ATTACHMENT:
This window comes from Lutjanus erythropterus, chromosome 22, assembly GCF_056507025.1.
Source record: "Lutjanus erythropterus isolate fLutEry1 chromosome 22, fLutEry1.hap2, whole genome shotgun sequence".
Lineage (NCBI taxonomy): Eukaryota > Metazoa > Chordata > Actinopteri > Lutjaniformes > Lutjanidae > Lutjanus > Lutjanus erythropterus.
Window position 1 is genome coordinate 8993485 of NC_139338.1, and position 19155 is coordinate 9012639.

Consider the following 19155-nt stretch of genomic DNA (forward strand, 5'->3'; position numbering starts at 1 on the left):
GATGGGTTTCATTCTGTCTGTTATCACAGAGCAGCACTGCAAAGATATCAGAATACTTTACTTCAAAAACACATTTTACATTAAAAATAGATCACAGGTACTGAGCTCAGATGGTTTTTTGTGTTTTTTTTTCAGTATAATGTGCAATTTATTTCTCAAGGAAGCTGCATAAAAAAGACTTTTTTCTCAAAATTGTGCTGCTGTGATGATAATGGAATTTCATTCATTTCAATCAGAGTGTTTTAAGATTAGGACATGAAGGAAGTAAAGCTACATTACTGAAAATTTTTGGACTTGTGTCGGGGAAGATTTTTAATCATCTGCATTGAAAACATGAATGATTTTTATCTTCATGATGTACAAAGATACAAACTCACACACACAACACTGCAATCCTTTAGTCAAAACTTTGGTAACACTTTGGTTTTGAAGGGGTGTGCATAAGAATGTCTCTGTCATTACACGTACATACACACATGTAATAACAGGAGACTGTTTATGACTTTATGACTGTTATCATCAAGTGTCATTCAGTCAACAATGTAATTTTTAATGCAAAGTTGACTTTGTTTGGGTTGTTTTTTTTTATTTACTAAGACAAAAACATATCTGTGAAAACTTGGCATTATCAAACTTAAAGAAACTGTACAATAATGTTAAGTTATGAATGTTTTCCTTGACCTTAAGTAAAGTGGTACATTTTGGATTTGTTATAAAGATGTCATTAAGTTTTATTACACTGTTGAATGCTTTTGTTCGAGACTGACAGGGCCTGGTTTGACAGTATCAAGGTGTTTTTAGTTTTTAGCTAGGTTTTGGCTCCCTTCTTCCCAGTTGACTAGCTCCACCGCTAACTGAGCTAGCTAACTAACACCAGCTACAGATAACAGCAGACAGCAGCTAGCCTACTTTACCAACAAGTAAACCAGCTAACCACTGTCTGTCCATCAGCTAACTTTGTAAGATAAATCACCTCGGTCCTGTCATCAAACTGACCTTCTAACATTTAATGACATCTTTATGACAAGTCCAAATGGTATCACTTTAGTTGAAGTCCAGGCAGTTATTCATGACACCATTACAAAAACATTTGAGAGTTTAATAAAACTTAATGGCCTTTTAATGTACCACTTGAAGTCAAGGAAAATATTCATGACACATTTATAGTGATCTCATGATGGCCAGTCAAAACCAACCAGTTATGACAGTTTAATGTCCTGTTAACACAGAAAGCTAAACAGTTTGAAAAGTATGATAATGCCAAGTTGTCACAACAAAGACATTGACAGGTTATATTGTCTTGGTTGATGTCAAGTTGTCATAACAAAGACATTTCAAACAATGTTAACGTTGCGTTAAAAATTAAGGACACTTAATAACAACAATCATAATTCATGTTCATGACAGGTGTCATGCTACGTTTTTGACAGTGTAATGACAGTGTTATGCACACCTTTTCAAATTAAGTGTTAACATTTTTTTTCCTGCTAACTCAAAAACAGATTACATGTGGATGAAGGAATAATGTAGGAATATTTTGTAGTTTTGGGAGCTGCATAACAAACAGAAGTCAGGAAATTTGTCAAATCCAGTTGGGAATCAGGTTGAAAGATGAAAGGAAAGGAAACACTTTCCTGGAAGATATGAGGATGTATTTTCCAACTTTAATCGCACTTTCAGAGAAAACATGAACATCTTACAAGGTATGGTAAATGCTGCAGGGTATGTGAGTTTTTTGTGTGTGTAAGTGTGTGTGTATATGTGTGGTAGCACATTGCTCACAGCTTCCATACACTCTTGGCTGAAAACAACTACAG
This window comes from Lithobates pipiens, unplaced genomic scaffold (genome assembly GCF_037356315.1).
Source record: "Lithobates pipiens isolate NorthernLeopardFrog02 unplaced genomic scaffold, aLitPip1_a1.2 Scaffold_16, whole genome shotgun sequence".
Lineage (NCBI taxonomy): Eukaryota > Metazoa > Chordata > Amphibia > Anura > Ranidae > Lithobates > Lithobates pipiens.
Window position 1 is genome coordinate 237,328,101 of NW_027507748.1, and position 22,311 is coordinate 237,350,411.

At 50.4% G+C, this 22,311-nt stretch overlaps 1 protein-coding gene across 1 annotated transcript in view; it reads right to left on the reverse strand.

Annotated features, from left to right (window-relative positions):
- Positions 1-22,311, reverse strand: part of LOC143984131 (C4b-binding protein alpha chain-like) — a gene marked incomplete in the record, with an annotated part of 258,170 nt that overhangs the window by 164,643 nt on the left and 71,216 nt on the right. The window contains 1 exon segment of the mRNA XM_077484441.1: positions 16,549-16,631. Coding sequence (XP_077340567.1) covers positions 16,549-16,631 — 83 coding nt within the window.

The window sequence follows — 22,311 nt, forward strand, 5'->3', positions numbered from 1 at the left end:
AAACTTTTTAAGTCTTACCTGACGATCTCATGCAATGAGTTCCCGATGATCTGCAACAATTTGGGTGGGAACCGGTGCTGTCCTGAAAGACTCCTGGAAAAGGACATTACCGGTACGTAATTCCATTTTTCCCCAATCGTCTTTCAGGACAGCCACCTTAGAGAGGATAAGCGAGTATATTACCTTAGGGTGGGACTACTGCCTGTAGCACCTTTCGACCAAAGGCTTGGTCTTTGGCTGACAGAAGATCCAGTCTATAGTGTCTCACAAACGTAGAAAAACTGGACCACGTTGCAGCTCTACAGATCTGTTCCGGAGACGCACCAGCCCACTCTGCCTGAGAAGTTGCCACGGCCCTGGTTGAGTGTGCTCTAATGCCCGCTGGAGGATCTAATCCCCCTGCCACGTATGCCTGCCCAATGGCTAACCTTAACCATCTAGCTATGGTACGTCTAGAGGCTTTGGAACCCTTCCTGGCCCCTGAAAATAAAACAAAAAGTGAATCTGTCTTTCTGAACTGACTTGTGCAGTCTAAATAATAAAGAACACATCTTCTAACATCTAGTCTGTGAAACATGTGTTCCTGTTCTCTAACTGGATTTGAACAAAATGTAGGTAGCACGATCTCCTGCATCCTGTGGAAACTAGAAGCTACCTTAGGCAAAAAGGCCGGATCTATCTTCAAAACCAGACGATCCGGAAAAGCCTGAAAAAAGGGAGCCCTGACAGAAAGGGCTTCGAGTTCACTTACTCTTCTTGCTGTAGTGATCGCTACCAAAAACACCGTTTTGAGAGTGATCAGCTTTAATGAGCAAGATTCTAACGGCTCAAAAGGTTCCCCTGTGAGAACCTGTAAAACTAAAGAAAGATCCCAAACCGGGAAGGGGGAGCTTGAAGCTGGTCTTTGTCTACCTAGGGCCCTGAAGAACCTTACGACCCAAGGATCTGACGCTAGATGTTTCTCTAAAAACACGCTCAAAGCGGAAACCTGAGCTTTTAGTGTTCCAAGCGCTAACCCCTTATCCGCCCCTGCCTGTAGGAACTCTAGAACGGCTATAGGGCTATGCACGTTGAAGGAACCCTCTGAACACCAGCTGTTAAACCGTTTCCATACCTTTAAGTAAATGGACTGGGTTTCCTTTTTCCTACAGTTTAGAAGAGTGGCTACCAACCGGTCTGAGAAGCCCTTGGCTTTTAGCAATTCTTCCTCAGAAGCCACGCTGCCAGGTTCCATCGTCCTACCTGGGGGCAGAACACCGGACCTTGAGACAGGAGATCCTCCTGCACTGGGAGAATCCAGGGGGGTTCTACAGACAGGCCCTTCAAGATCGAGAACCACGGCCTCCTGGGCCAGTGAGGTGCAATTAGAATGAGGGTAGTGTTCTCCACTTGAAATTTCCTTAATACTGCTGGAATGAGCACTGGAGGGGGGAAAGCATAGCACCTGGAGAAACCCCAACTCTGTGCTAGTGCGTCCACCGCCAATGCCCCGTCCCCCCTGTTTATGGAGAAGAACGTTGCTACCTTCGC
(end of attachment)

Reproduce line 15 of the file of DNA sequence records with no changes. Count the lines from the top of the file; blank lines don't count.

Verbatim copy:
AAACTTTTTAAGTCTTACCTGACGATCTCATGCAATGAGTTCCCGATGATCTGCAACAATTTGGGTGGGAACCGGTGCTGTCCTGAAAGACTCCTGGAAAAGGACATTACCGGTACGTAATTCCATTTTTCCCCAATCGTCTTTCAGGACAGCCACCTTAGAGAGGATAAGCGAGTATATTACCTTAGGGTGGGACTACTGCCTGTAGCACCTTTCGACCAAAGGCTTGGTCTTTGGCTGACAGAAGATCCAGTCTATAGTGTCTCACAAACGTAGAAAAACTGGACCACGTTGCAGCTCTACAGATCTGTTCCGGAGACGCACCAGCCCACTCTGCCTGAGAAGTTGCCACGGCCCTGGTTGAGTGTGCTCTAATGCCCGCTGGAGGATCTAATCCCCCTGCCACGTATGCCTGCCCAATGGCTAACCTTAACCATCTAGCTATGGTACGTCTAGAGGCTTTGGAACCCTTCCTGGCCCCTGAAAATAAAACAAAAAGTGAATCTGTCTTTCTGAACTGACTTGTGCAGTCTAAATAATAAAGAACACATCTTCTAACATCTAGTCTGTGAAACATGTGTTCCTGTTCTCTAACTGGATTTGAACAAAATGTAGGTAGCACGATCTCCTGCATCCTGTGGAAACTAGAAGCTACCTTAGGCAAAAAGGCCGGATCTATCTTCAAAACCAGACGATCCGGAAAAGCCTGAAAAAAGGGAGCCCTGACAGAAAGGGCTTCGAGTTCACTTACTCTTCTTGCTGTAGTGATCGCTACCAAAAACACCGTTTTGAGAGTGATCAGCTTTAATGAGCAAGATTCTAACGGCTCAAAAGGTTCCCCTGTGAGAACCTGTAAAACTAAAGAAAGATCCCAAACCGGGAAGGGGGAGCTTGAAGCTGGTCTTTGTCTACCTAGGGCCCTGAAGAACCTTACGACCCAAGGATCTGACGCTAGATGTTTCTCTAAAAACACGCTCAAAGCGGAAACCTGAGCTTTTAGTGTTCCAAGCGCTAACCCCTTATCCGCCCCTGCCTGTAGGAACTCTAGAACGGCTATAGGGCTATGCACGTTGAAGGAACCCTCTGAACACCAGCTGTTAAACCGTTTCCATACCTTTAAGTAAATGGACTGGGTTTCCTTTTTCCTACAGTTTAGAAGAGTGGCTACCAACCGGTCTGAGAAGCCCTTGGCTTTTAGCAATTCTTCCTCAGAAGCCACGCTGCCAGGTTCCATCGTCCTACCTGGGGGCAGAACACCGGACCTTGAGACAGGAGATCCTCCTGCACTGGGAGAATCCAGGGGGGTTCTACAGACAGGCCCTTCAAGATCGAGAACCACGGCCTCCTGGGCCAGTGAGGTGCAATTAGAATGAGGGTAGTGTTCTCCACTTGAAATTTCCTTAATACTGCTGGAATGAGCACTGGAGGGGGGAAAGCATAGCACCTGGAGAAACCCCAACTCTGTGCTAGTGCGTCCACCGCCAATGCCCCGTCCCCCCTGTTTATGGAGAAGAACGTTGCTACCTTCGC